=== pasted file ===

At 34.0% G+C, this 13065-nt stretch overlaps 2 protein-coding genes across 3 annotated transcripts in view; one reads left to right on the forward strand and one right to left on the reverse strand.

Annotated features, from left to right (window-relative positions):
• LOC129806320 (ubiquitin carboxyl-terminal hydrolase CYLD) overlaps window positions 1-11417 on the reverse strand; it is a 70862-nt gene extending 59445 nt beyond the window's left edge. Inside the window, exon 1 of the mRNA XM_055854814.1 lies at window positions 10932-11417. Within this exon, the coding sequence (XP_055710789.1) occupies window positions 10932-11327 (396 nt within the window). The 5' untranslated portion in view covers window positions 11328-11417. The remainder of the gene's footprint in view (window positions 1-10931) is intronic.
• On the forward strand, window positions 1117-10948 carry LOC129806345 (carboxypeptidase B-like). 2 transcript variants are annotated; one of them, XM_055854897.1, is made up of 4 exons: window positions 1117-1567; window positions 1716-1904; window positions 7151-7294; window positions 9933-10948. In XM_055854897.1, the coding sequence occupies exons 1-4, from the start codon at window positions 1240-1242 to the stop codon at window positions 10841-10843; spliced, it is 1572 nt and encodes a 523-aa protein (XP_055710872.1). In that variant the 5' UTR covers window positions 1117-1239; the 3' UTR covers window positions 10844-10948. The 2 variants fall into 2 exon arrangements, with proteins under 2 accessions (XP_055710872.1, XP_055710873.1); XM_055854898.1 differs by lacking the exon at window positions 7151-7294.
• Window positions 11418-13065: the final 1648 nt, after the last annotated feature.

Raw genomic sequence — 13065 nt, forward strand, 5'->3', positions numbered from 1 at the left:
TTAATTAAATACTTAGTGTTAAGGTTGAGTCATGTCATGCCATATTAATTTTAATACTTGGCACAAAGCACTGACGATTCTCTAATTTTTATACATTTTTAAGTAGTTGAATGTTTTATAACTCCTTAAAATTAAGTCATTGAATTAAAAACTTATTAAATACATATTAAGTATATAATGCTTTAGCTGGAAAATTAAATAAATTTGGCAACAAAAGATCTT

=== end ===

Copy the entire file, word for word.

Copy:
At 34.0% G+C, this 13065-nt stretch overlaps 2 protein-coding genes across 3 annotated transcripts in view; one reads left to right on the forward strand and one right to left on the reverse strand.

Annotated features, from left to right (window-relative positions):
• LOC129806320 (ubiquitin carboxyl-terminal hydrolase CYLD) overlaps window positions 1-11417 on the reverse strand; it is a 70862-nt gene extending 59445 nt beyond the window's left edge. Inside the window, exon 1 of the mRNA XM_055854814.1 lies at window positions 10932-11417. Within this exon, the coding sequence (XP_055710789.1) occupies window positions 10932-11327 (396 nt within the window). The 5' untranslated portion in view covers window positions 11328-11417. The remainder of the gene's footprint in view (window positions 1-10931) is intronic.
• On the forward strand, window positions 1117-10948 carry LOC129806345 (carboxypeptidase B-like). 2 transcript variants are annotated; one of them, XM_055854897.1, is made up of 4 exons: window positions 1117-1567; window positions 1716-1904; window positions 7151-7294; window positions 9933-10948. In XM_055854897.1, the coding sequence occupies exons 1-4, from the start codon at window positions 1240-1242 to the stop codon at window positions 10841-10843; spliced, it is 1572 nt and encodes a 523-aa protein (XP_055710872.1). In that variant the 5' UTR covers window positions 1117-1239; the 3' UTR covers window positions 10844-10948. The 2 variants fall into 2 exon arrangements, with proteins under 2 accessions (XP_055710872.1, XP_055710873.1); XM_055854898.1 differs by lacking the exon at window positions 7151-7294.
• Window positions 11418-13065: the final 1648 nt, after the last annotated feature.

Raw genomic sequence — 13065 nt, forward strand, 5'->3', positions numbered from 1 at the left:
TTAATTAAATACTTAGTGTTAAGGTTGAGTCATGTCATGCCATATTAATTTTAATACTTGGCACAAAGCACTGACGATTCTCTAATTTTTATACATTTTTAAGTAGTTGAATGTTTTATAACTCCTTAAAATTAAGTCATTGAATTAAAAACTTATTAAATACATATTAAGTATATAATGCTTTAGCTGGAAAATTAAATAAATTTGGCAACAAAAGATCTT